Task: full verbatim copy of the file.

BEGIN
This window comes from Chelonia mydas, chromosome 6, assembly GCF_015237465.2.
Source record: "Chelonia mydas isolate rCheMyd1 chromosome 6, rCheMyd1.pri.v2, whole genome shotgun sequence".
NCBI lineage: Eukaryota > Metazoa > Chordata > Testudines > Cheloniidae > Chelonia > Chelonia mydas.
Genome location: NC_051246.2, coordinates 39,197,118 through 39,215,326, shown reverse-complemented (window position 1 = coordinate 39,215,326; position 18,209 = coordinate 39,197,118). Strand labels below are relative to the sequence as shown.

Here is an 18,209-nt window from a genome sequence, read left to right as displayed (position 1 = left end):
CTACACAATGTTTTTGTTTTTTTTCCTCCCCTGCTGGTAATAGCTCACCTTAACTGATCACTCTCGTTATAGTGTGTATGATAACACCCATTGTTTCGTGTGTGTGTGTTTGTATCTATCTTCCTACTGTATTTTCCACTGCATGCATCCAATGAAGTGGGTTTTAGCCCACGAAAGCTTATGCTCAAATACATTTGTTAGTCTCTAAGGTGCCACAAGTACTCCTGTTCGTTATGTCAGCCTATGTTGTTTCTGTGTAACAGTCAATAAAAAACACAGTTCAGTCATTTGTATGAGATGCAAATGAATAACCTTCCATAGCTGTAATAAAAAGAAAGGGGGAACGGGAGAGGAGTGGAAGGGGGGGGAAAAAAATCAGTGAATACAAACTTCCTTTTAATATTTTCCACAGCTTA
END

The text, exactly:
This window comes from Chelonia mydas, chromosome 6, assembly GCF_015237465.2.
Source record: "Chelonia mydas isolate rCheMyd1 chromosome 6, rCheMyd1.pri.v2, whole genome shotgun sequence".
NCBI lineage: Eukaryota > Metazoa > Chordata > Testudines > Cheloniidae > Chelonia > Chelonia mydas.
Genome location: NC_051246.2, coordinates 39,197,118 through 39,215,326, shown reverse-complemented (window position 1 = coordinate 39,215,326; position 18,209 = coordinate 39,197,118). Strand labels below are relative to the sequence as shown.

Here is an 18,209-nt window from a genome sequence, read left to right as displayed (position 1 = left end):
CTACACAATGTTTTTGTTTTTTTTCCTCCCCTGCTGGTAATAGCTCACCTTAACTGATCACTCTCGTTATAGTGTGTATGATAACACCCATTGTTTCGTGTGTGTGTGTTTGTATCTATCTTCCTACTGTATTTTCCACTGCATGCATCCAATGAAGTGGGTTTTAGCCCACGAAAGCTTATGCTCAAATACATTTGTTAGTCTCTAAGGTGCCACAAGTACTCCTGTTCGTTATGTCAGCCTATGTTGTTTCTGTGTAACAGTCAATAAAAAACACAGTTCAGTCATTTGTATGAGATGCAAATGAATAACCTTCCATAGCTGTAATAAAAAGAAAGGGGGAACGGGAGAGGAGTGGAAGGGGGGGGAAAAAAATCAGTGAATACAAACTTCCTTTTAATATTTTCCACAGCTTA